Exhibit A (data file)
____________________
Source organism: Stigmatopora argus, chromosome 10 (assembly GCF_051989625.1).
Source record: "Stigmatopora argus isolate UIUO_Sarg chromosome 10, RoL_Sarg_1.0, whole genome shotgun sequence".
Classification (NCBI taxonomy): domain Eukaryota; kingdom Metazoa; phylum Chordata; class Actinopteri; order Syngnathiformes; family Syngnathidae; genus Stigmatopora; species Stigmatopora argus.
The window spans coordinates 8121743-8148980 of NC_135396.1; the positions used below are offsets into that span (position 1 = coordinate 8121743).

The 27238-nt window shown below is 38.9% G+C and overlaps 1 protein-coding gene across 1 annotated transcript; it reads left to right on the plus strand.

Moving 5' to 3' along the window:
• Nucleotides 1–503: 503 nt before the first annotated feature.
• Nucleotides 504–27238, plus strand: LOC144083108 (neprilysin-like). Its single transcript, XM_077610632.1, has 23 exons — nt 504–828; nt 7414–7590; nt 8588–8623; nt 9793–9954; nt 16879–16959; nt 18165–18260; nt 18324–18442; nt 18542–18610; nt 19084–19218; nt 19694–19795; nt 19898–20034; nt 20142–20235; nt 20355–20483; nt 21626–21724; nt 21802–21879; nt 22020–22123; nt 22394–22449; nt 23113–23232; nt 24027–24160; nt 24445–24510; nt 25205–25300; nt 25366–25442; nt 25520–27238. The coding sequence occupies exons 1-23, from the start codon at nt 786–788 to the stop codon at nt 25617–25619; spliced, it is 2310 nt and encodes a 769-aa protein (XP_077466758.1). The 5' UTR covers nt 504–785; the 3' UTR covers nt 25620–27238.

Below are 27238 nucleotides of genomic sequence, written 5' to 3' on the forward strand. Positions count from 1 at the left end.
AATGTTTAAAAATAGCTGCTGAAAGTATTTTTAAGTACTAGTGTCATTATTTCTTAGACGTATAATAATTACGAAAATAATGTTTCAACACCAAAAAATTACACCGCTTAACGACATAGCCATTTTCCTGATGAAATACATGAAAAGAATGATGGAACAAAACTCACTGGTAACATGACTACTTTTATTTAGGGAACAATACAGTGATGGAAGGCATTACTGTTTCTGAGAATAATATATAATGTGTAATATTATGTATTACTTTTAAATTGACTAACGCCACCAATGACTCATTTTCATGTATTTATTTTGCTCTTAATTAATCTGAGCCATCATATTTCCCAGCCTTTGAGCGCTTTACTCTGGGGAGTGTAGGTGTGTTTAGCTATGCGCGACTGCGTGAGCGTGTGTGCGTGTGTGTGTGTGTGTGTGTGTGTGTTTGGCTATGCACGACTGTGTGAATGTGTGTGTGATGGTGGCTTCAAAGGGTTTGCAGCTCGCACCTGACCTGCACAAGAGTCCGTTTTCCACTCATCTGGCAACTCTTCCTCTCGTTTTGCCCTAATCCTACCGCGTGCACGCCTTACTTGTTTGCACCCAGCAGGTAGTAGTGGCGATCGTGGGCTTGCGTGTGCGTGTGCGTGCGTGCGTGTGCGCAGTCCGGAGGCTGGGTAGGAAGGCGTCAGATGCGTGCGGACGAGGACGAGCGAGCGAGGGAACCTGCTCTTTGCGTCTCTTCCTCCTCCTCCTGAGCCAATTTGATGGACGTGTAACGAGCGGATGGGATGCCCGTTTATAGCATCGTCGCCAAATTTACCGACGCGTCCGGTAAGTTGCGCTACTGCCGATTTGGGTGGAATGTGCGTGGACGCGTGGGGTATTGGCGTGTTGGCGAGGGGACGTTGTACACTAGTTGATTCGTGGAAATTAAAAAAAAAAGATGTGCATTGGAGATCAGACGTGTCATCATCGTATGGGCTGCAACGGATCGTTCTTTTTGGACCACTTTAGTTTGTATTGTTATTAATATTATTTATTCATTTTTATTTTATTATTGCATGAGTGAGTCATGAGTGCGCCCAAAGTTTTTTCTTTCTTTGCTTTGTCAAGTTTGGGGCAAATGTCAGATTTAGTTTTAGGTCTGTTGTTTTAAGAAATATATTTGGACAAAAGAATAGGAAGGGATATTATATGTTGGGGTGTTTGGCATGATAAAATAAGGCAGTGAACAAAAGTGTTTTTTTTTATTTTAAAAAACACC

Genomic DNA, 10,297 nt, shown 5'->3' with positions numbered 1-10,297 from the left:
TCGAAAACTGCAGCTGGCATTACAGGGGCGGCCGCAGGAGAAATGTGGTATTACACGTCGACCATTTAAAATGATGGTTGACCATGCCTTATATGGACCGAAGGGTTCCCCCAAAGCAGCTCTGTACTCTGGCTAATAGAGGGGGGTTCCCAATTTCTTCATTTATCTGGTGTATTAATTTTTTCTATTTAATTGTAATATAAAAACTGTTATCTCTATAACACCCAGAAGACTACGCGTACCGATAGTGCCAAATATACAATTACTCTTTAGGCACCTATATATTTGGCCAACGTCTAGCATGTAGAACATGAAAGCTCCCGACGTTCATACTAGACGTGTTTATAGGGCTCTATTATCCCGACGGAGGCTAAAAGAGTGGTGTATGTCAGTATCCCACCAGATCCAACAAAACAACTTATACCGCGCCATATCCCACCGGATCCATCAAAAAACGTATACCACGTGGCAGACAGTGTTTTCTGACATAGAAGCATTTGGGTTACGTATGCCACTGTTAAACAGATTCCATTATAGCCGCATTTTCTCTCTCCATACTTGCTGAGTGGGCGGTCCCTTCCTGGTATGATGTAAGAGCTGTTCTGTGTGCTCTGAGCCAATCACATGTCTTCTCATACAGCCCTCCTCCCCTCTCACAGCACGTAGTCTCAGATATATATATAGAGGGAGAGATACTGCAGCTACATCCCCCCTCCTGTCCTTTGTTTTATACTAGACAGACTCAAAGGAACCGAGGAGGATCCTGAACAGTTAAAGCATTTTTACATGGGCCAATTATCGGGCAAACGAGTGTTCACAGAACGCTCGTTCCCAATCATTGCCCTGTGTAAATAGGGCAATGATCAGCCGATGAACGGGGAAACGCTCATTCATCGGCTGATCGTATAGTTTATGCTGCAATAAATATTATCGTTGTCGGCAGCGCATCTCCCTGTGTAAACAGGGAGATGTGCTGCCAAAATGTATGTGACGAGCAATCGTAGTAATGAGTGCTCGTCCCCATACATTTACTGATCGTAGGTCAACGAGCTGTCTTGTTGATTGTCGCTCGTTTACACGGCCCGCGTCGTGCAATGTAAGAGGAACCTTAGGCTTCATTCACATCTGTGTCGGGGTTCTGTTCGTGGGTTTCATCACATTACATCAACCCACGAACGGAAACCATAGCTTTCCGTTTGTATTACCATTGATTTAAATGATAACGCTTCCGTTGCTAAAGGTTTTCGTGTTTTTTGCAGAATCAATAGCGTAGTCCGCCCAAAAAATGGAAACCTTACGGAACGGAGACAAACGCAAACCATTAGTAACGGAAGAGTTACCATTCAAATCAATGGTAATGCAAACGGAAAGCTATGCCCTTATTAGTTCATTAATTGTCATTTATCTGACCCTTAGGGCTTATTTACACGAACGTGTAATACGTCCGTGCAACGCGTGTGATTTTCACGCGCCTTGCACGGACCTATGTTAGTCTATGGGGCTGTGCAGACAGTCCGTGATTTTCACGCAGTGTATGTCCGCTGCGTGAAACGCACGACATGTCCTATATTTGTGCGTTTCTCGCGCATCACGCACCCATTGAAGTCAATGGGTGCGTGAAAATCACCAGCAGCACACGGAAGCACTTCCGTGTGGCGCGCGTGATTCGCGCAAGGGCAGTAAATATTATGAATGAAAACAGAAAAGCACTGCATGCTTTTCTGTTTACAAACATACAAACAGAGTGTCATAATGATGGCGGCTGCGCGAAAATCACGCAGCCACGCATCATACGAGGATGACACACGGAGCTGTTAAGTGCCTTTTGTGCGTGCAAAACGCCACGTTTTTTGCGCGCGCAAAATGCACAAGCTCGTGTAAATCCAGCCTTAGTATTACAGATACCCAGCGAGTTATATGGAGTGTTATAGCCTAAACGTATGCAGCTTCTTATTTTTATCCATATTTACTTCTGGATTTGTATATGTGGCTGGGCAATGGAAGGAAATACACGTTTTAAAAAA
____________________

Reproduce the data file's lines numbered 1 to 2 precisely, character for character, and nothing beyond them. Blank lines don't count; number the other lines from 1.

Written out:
Source organism: Stigmatopora argus, chromosome 10 (assembly GCF_051989625.1).
Source record: "Stigmatopora argus isolate UIUO_Sarg chromosome 10, RoL_Sarg_1.0, whole genome shotgun sequence".